The federal and most state governments treat dependent benefits for domestic partners as taxable earned income and require gay and lesbian people to pay additional taxes from which straight married relationships are exempt. The law, however, is not uniform. In some states, including those that recognize same-sex marriages, couples aren’t subject to the unfair tax on the state level, but still have to pay federal taxes on any benefits their partners receive.
As 61 same-sex couples at Yale discovered earlier this year, this two-tier system sometimes leads to bureaucratic errors that result in significant economic hardships:
An accounting error by Yale is forcing same-sex couples who work for the University to pay double in tax withholdings this year.
Same-sex married couples are recognized by the state of Connecticut, but not by the federal government — meaning their tax returns are treated differently on each level. These couples are taxed by the federal government, but not by the state government, on the amount of their partner’s health coverage, and Yale affected approximately 60 employees University-wide by failing to withhold income equal to their domestic partner’s health coverage in 2010. Now, the University is making those employees pay back the appropriate amounts by deducting the funds from their 2011 income. [...]
The University notified employees of the error in a letter sent on Dec. 22, apologizing for the mistake and informing workers that Yale would deduct the needed amounts from January, February and March paychecks.
The letter explained that the payroll system accidentally computed 2010 benefits as non-taxable on both the state and federal levels.
The New York Times explains that “same-sex couples are all too familiar with the extra financial costs and complications that can arise because their marriages are not recognized by the federal government.” As a result of this particular computer error, “paying the tax back over a three-month period would reduce take-home pay by 33 percent — and that doesn’t even include the taxes owed for this year”:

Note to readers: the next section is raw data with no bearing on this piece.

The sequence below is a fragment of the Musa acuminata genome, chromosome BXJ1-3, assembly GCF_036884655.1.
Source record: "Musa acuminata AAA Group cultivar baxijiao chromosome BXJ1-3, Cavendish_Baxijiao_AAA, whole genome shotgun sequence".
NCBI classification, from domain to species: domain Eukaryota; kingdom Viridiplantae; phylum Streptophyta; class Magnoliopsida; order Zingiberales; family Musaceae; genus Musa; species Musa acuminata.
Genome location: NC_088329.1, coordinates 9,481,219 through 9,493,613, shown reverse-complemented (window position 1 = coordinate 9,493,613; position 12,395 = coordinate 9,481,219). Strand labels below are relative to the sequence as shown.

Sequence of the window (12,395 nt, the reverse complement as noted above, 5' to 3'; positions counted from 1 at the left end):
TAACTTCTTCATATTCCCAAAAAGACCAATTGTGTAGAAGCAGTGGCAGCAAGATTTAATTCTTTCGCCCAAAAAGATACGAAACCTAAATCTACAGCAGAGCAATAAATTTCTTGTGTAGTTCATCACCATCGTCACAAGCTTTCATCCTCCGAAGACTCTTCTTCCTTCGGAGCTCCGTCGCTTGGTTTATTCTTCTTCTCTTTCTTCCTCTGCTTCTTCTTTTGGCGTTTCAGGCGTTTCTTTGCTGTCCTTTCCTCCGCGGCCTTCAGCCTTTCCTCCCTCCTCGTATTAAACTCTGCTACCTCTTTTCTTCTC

If the employee paid the tax back over the course of the year, take-home pay would shrink by 8.3 percent (or double that, at nearly 17 percent, when factoring in this year’s taxes). The employee said some workers owed $2,000 a year in taxes (which means they would need to pay a total of $4,000 this year), while others owed close to $4,000 (translating into $8,000 total), though those numbers were likely to vary based on the value of the benefits and the tax bracket of the employee.
A growing number of companies — like Google — begin begun covering the cost of the extra tax that heterosexual married couples do not pay, but for now, Yale is not one of them. According to a study conducted by the Center for American Progress and the Williams Institute, gay people pay $1,069 per year more in taxes than would a married employee with the same coverage. Collectively, “unmarried couples lose $178 million per year to additional taxes” and U.S. employers “pay a total of $57 million per year in additional payroll taxes because of this unequal tax treatment.”
According to a recent study published in Health Affairs, the extra tax burden results in lower levels of insurance for partnered gay and lesbians as compared to their heterosexual counterparts. “Partnered gay men are less than half as likely (42 percent) as married heterosexual men to get employer-sponsored dependent coverage, and partnered lesbians have an even slimmer chance (28 percent) of getting dependent coverage compared to married heterosexual women.”
Ultimately, Congress has to extend the employer-coverage tax exclusion to domestic partnership benefits. The House version of the health care bill included this provision, but it was ultimately kept out of the final law.